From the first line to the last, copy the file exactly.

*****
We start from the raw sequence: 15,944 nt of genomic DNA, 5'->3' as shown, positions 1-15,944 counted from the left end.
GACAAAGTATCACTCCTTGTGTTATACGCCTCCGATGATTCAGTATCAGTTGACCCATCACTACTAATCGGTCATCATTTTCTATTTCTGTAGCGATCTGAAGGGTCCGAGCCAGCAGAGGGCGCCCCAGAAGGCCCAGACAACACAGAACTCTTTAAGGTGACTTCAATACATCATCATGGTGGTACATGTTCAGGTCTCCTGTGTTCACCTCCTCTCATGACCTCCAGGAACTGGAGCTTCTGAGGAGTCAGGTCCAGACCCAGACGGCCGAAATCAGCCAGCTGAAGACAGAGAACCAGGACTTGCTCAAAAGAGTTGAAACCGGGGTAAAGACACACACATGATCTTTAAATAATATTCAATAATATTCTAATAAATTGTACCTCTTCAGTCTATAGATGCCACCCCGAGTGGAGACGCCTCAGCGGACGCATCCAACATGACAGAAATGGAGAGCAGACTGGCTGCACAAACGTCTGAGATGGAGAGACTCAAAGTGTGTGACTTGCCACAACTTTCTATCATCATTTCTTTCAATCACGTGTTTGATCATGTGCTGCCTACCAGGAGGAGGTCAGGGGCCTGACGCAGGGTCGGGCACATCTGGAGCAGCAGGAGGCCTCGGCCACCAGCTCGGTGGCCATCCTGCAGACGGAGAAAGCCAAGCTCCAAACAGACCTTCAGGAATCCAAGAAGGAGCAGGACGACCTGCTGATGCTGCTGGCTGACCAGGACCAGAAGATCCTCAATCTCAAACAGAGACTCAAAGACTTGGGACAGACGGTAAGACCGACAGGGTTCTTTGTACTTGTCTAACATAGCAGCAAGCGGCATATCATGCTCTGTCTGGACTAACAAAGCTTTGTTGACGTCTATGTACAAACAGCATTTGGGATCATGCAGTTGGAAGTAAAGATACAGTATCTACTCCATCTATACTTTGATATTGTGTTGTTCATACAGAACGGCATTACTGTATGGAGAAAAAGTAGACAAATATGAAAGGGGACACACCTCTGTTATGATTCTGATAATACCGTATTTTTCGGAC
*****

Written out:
We start from the raw sequence: 15,944 nt of genomic DNA, 5'->3' as shown, positions 1-15,944 counted from the left end.
GACAAAGTATCACTCCTTGTGTTATACGCCTCCGATGATTCAGTATCAGTTGACCCATCACTACTAATCGGTCATCATTTTCTATTTCTGTAGCGATCTGAAGGGTCCGAGCCAGCAGAGGGCGCCCCAGAAGGCCCAGACAACACAGAACTCTTTAAGGTGACTTCAATACATCATCATGGTGGTACATGTTCAGGTCTCCTGTGTTCACCTCCTCTCATGACCTCCAGGAACTGGAGCTTCTGAGGAGTCAGGTCCAGACCCAGACGGCCGAAATCAGCCAGCTGAAGACAGAGAACCAGGACTTGCTCAAAAGAGTTGAAACCGGGGTAAAGACACACACATGATCTTTAAATAATATTCAATAATATTCTAATAAATTGTACCTCTTCAGTCTATAGATGCCACCCCGAGTGGAGACGCCTCAGCGGACGCATCCAACATGACAGAAATGGAGAGCAGACTGGCTGCACAAACGTCTGAGATGGAGAGACTCAAAGTGTGTGACTTGCCACAACTTTCTATCATCATTTCTTTCAATCACGTGTTTGATCATGTGCTGCCTACCAGGAGGAGGTCAGGGGCCTGACGCAGGGTCGGGCACATCTGGAGCAGCAGGAGGCCTCGGCCACCAGCTCGGTGGCCATCCTGCAGACGGAGAAAGCCAAGCTCCAAACAGACCTTCAGGAATCCAAGAAGGAGCAGGACGACCTGCTGATGCTGCTGGCTGACCAGGACCAGAAGATCCTCAATCTCAAACAGAGACTCAAAGACTTGGGACAGACGGTAAGACCGACAGGGTTCTTTGTACTTGTCTAACATAGCAGCAAGCGGCATATCATGCTCTGTCTGGACTAACAAAGCTTTGTTGACGTCTATGTACAAACAGCATTTGGGATCATGCAGTTGGAAGTAAAGATACAGTATCTACTCCATCTATACTTTGATATTGTGTTGTTCATACAGAACGGCATTACTGTATGGAGAAAAAGTAGACAAATATGAAAGGGGACACACCTCTGTTATGATTCTGATAATACCGTATTTTTCGGAC